- Hogeschool Utrecht, Utrecht University of Applied Sciences, The Netherlands
- Aarhus University, Denmark
- Audencia Nantes School of Management, France
- Volda University College, Norway
- Metropolitan University Prague
- IHECS, Brussels
- Technische Hochschule George Simon Ohm, Nuremberg, Germany
- RMIT, Australia
Hostels & Campus
MIC students are housed on the MIT side of the campus and it is mandatory for a first-year student to live in the hostels unless they happen to be a local resident. First-year girls will be in blocks 11, 12, and 21 while boys will be in blocks 16 and 19. The time permitted for the first-year students is 10:00 PM, after which if the student is found to be late, they’re asked to pay a fine and made to sign in the late-coming register.
The campus has everything a student would require within the vicinity of a kilometre, from campus stores located on either side of the campus to food centres like MFC and The Kitchen at Kamath Circle. The main messes for the campus are Food Court 1 which is located at the Kamath Circle and Food Court 2 opposite block 16, both of which can house up to 10,000 students. Certain hostels are equipped with their own personal messes as well and students can switch from one mess to another at the end of each month if they wish. The presence of campus patrol in the campus prioritizes the safety of students. The most refreshing quality about Manipal is its immortal greenery, which stretches across every nook and corner of the campus, providing a healthy and pollution-free environment to students.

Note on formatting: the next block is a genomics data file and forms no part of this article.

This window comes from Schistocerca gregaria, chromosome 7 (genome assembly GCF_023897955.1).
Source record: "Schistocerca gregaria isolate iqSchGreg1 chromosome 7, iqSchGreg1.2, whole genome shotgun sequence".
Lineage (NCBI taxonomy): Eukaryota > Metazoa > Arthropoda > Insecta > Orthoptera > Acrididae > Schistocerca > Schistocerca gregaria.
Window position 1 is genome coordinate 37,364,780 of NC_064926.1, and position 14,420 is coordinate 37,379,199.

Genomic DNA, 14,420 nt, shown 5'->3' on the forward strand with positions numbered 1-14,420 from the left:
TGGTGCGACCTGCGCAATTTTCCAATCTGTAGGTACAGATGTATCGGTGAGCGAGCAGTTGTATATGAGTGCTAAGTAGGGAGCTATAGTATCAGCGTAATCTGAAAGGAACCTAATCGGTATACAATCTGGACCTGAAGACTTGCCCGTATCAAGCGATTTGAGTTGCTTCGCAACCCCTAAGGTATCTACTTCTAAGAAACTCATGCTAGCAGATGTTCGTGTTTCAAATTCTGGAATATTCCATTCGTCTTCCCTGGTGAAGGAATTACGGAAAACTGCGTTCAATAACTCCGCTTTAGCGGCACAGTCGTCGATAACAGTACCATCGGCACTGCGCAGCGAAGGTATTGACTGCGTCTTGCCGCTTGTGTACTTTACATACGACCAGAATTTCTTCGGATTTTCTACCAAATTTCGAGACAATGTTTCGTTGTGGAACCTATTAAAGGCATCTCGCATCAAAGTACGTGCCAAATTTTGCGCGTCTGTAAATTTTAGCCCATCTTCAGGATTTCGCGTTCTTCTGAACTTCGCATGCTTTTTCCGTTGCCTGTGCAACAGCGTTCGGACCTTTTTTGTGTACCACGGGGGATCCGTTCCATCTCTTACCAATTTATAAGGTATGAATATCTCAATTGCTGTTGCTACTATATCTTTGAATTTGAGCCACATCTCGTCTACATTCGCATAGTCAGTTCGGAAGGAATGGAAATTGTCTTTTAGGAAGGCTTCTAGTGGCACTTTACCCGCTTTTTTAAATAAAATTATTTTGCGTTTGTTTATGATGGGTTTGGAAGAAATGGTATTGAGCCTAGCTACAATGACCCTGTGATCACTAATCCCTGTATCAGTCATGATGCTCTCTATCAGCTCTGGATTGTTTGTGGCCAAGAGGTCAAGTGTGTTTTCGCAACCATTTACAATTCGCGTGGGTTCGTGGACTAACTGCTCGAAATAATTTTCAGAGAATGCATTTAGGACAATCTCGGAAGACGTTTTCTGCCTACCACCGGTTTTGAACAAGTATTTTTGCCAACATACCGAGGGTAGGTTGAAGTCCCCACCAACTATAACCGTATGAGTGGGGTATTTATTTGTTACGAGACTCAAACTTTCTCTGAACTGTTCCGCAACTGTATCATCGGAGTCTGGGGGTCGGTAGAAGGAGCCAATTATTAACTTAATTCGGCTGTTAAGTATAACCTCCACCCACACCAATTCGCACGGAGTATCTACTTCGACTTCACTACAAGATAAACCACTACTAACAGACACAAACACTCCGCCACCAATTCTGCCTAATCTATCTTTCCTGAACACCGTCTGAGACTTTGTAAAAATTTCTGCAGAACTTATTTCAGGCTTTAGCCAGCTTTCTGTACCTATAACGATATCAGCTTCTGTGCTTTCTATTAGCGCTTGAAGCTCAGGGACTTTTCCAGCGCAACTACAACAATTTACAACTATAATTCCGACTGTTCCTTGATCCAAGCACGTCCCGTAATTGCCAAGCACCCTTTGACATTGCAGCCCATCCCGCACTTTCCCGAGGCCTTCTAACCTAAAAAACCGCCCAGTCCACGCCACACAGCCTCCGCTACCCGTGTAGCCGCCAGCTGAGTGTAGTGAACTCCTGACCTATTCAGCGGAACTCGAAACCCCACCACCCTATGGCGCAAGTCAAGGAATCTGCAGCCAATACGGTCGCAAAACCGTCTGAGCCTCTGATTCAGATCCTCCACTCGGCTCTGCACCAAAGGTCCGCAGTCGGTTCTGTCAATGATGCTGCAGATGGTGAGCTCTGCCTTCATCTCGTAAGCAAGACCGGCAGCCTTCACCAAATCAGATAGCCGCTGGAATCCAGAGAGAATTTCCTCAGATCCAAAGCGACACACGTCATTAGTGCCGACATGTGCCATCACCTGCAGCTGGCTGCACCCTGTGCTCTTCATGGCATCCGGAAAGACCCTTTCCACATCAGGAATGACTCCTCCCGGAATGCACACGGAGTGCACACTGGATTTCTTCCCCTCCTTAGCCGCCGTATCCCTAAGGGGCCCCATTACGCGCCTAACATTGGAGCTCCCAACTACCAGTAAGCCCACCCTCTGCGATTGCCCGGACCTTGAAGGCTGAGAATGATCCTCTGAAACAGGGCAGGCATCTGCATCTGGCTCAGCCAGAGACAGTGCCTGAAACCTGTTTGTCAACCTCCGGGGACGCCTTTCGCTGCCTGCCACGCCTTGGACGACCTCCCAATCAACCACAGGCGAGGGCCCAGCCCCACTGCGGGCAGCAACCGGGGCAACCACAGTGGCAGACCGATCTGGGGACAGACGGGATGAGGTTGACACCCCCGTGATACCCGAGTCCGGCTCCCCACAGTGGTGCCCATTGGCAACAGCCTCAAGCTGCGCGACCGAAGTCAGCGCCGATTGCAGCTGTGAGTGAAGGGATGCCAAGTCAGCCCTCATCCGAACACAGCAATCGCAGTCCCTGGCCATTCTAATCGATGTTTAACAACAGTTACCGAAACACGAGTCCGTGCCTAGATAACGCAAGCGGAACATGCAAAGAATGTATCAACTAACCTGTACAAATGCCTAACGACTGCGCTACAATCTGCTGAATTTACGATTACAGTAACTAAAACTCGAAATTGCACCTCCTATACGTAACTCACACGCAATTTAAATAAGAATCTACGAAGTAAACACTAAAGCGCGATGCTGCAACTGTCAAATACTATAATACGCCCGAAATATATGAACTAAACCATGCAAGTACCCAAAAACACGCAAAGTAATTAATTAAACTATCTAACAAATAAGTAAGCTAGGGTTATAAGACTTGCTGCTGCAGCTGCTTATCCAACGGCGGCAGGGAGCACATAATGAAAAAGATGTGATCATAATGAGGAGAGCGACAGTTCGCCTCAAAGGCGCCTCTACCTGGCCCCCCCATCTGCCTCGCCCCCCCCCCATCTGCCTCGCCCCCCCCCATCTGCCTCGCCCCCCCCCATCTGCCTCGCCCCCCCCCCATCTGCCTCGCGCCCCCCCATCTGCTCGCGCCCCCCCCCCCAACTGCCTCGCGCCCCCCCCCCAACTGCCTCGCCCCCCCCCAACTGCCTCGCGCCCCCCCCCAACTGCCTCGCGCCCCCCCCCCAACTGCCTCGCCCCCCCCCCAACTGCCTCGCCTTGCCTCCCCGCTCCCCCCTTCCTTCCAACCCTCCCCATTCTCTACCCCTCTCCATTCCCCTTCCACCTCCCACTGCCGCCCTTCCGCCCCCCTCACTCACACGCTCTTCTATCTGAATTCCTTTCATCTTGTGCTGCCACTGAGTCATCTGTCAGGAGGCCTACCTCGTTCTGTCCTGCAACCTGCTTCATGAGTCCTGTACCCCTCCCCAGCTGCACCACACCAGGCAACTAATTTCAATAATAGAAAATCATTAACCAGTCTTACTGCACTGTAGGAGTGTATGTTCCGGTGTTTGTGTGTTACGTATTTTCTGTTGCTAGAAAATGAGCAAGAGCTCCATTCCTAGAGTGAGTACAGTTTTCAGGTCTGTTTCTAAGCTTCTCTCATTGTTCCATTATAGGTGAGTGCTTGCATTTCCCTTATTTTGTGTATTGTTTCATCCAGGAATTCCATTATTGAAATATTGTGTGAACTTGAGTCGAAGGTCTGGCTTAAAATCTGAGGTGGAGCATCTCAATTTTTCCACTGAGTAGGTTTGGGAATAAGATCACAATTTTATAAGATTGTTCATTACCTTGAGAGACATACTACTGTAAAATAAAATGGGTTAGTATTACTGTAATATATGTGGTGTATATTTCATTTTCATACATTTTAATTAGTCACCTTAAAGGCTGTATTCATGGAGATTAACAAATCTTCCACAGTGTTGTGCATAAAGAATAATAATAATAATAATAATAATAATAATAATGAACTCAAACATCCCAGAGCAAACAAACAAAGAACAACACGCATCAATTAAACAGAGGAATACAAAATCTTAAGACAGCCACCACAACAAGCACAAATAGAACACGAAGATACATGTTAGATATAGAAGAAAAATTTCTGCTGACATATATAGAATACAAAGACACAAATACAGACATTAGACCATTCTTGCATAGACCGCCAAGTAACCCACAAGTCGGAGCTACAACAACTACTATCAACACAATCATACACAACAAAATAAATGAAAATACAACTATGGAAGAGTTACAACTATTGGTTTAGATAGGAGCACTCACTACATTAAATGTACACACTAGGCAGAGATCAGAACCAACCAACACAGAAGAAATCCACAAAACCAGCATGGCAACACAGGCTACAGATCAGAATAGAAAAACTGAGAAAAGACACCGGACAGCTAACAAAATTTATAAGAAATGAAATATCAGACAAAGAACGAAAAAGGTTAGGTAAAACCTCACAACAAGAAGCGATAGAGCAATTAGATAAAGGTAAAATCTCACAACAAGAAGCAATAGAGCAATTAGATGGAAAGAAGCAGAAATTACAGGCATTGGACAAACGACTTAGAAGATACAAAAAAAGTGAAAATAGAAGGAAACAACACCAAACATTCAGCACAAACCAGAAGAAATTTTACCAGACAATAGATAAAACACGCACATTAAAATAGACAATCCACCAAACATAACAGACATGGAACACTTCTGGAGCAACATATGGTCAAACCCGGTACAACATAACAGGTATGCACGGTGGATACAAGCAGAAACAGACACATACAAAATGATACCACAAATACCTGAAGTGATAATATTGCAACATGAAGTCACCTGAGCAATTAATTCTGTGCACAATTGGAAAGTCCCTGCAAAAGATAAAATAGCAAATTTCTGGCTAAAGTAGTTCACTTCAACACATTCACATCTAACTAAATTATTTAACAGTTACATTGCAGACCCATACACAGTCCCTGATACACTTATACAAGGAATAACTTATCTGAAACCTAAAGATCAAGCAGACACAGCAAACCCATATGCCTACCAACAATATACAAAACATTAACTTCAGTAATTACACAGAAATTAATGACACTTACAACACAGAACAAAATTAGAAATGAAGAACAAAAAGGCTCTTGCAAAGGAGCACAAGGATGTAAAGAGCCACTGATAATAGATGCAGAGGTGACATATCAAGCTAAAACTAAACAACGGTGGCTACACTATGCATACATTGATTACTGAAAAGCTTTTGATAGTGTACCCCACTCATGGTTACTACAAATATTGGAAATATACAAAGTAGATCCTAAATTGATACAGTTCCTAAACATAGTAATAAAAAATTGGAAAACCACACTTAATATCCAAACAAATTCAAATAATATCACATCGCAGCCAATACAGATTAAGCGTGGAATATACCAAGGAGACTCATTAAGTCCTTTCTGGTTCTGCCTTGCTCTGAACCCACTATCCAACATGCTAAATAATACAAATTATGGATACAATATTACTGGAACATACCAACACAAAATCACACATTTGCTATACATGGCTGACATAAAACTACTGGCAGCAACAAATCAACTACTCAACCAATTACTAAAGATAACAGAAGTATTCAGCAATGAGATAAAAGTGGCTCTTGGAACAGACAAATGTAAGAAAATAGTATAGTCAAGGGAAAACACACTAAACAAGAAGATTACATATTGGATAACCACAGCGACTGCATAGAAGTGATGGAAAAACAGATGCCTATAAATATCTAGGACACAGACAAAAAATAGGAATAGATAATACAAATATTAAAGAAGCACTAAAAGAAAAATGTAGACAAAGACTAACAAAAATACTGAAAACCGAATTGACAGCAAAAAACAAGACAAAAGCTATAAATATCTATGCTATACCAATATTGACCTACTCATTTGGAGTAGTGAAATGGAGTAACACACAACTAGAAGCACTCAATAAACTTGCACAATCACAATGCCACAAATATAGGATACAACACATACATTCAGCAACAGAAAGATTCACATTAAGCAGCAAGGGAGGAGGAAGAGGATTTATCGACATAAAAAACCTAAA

To get an idea of the various hostels follow the links below.
Written by Gargi Pandey and Niharika Nayak for MTTN.
Revised by Shreshta Roy, Nethraa Kannan, Radhika Chatterjee, Sayantani Saha and Varun Vyas Hebbalalu for MTTN.
Photographs by Abhinav Patel and Budhaditya Mukhuty